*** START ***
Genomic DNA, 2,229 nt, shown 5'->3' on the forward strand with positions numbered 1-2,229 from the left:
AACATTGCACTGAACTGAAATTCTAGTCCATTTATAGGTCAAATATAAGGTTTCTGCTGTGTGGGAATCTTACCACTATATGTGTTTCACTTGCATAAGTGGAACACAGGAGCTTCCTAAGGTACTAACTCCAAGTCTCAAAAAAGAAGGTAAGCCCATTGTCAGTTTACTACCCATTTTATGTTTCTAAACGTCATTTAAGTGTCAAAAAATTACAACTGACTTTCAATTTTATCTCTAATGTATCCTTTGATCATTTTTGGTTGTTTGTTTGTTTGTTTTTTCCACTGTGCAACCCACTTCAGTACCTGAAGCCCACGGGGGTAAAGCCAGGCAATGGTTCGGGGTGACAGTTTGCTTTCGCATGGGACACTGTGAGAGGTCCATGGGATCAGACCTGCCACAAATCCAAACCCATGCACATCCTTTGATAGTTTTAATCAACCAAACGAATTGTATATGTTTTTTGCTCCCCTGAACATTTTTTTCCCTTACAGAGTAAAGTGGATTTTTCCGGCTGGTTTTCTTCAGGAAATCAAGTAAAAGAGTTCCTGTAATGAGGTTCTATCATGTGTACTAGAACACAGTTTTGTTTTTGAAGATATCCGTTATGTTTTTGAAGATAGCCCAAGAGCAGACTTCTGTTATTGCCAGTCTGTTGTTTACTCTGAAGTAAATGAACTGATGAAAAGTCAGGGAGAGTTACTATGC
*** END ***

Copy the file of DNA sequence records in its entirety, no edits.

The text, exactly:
Genomic DNA, 2,229 nt, shown 5'->3' on the forward strand with positions numbered 1-2,229 from the left:
AACATTGCACTGAACTGAAATTCTAGTCCATTTATAGGTCAAATATAAGGTTTCTGCTGTGTGGGAATCTTACCACTATATGTGTTTCACTTGCATAAGTGGAACACAGGAGCTTCCTAAGGTACTAACTCCAAGTCTCAAAAAAGAAGGTAAGCCCATTGTCAGTTTACTACCCATTTTATGTTTCTAAACGTCATTTAAGTGTCAAAAAATTACAACTGACTTTCAATTTTATCTCTAATGTATCCTTTGATCATTTTTGGTTGTTTGTTTGTTTGTTTTTTCCACTGTGCAACCCACTTCAGTACCTGAAGCCCACGGGGGTAAAGCCAGGCAATGGTTCGGGGTGACAGTTTGCTTTCGCATGGGACACTGTGAGAGGTCCATGGGATCAGACCTGCCACAAATCCAAACCCATGCACATCCTTTGATAGTTTTAATCAACCAAACGAATTGTATATGTTTTTTGCTCCCCTGAACATTTTTTTCCCTTACAGAGTAAAGTGGATTTTTCCGGCTGGTTTTCTTCAGGAAATCAAGTAAAAGAGTTCCTGTAATGAGGTTCTATCATGTGTACTAGAACACAGTTTTGTTTTTGAAGATATCCGTTATGTTTTTGAAGATAGCCCAAGAGCAGACTTCTGTTATTGCCAGTCTGTTGTTTACTCTGAAGTAAATGAACTGATGAAAAGTCAGGGAGAGTTACTATGC